Allergic fungal sinusitis is a challenging problem. It probably results from entrapment of fungal forms in the sinuses of patients with associated atopy. The characteristic clinical picture is pansinusitis (unilateral more than bilateral) and polyposis, recurrent despite previous surgeries. Radiographic studies present a characteristic pattern. At surgery, in addition to polyps and pansinusitis, the most distinctive finding is allergic mucin. This tenaceous, dark, rubbery material contains numerous eosinophils and Charcot-Leyden crystals, and fungal stains show the presence of noninvasive hyphae. Fungal cultures may or may not be positive. The differential diagnosis of allergic fungal sinusitis includes allergic mucin sinusitis, mycetoma, or saprophytic fungal growth within a diseased sinus. Treatment involves adequate surgical exenteration, the use of corticosteroids (topical and systemic), and postoperative cleaning. Despite warnings to the contrary, immunotherapy with fungal antigens may be of significant benefit.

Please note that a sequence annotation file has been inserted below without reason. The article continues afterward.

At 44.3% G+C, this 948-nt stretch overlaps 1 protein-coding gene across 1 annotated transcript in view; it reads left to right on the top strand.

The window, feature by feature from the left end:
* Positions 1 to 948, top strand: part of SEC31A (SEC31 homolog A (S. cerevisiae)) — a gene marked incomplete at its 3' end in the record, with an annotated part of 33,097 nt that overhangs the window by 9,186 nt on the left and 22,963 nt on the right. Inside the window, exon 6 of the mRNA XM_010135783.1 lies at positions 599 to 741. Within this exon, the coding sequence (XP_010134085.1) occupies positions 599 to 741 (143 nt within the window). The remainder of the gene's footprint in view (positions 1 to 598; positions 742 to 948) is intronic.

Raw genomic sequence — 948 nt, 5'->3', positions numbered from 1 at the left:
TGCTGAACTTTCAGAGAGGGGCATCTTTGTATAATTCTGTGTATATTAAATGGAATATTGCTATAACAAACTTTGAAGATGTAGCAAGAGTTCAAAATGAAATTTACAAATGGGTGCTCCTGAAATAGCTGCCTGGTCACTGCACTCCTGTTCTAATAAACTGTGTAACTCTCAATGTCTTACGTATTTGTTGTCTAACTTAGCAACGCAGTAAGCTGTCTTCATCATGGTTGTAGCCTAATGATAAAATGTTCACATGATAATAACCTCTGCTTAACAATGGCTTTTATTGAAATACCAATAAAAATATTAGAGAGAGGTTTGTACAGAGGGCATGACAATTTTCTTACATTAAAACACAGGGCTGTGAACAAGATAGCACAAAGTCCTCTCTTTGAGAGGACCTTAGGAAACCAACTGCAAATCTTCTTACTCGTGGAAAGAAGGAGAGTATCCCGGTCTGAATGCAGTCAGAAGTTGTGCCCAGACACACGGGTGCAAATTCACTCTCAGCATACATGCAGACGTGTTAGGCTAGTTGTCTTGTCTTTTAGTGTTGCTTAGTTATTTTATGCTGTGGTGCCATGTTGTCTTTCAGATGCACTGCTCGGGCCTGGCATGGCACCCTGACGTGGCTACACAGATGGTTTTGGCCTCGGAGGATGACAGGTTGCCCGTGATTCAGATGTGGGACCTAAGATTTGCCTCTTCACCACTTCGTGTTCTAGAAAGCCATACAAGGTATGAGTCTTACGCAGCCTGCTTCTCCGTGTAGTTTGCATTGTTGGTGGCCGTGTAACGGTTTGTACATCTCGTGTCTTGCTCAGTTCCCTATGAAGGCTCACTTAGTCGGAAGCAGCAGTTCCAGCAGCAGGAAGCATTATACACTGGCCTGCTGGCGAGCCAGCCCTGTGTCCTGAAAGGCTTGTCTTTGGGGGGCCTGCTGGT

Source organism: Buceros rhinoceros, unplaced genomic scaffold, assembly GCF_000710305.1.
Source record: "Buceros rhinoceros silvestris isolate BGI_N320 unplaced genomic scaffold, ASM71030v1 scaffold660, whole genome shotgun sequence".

|Original language||English (US)|
|Number of pages||4|
|Journal||Current Opinion in Otolaryngology and Head and Neck Surgery|
|State||Published - Apr 16 1997|
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